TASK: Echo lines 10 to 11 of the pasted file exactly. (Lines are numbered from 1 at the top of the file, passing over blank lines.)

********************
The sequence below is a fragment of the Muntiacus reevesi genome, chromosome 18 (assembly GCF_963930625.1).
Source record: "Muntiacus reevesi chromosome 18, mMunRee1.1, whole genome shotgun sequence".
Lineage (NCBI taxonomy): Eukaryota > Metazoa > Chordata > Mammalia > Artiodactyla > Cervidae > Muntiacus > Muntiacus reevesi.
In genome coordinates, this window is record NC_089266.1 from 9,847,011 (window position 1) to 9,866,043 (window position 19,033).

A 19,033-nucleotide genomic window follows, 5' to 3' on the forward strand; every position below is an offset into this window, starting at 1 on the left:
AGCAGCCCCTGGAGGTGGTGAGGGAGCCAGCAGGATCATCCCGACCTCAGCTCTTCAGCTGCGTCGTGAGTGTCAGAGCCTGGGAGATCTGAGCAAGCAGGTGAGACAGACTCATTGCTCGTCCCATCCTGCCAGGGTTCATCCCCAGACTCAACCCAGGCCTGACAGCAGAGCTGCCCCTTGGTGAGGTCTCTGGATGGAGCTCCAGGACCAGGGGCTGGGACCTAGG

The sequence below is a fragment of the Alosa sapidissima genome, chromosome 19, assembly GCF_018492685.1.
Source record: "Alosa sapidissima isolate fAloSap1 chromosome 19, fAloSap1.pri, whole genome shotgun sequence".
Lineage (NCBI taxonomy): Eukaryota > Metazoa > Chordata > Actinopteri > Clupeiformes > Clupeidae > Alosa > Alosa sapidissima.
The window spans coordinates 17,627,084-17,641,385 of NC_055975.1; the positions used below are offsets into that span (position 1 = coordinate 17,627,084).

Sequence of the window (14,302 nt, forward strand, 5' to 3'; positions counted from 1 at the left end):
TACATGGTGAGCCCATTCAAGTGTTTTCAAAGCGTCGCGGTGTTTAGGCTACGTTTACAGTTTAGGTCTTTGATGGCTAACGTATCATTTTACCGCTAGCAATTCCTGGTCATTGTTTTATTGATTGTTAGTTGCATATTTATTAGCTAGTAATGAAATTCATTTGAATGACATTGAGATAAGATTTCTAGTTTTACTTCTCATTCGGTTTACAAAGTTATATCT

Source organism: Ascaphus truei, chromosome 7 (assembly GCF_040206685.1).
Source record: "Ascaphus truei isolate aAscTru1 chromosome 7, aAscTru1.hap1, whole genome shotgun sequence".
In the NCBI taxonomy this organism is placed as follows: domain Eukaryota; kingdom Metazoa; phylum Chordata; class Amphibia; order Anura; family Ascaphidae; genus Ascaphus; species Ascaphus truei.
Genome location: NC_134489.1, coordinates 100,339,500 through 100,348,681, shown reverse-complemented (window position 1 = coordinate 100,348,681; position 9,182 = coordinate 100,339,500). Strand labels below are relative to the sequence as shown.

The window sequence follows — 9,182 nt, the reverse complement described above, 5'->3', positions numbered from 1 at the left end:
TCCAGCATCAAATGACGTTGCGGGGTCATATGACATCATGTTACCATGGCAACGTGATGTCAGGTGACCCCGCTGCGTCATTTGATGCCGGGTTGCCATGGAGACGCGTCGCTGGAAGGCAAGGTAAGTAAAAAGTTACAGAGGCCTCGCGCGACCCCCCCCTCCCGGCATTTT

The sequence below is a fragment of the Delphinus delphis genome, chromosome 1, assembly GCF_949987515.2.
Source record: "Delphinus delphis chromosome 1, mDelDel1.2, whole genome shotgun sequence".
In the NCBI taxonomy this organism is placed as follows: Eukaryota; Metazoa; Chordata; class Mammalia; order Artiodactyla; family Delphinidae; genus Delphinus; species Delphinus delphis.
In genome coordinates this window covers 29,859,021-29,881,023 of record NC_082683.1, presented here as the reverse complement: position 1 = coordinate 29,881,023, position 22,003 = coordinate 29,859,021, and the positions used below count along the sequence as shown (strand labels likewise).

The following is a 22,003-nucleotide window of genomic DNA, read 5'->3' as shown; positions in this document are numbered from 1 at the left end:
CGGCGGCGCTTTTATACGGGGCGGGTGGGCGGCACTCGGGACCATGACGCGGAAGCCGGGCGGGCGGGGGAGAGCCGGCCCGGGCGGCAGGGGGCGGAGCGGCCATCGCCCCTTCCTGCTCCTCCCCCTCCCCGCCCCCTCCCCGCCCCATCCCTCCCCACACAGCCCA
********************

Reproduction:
The window spans coordinates 17,627,084-17,641,385 of NC_055975.1; the positions used below are offsets into that span (position 1 = coordinate 17,627,084).

Sequence of the window (14,302 nt, forward strand, 5' to 3'; positions counted from 1 at the left end):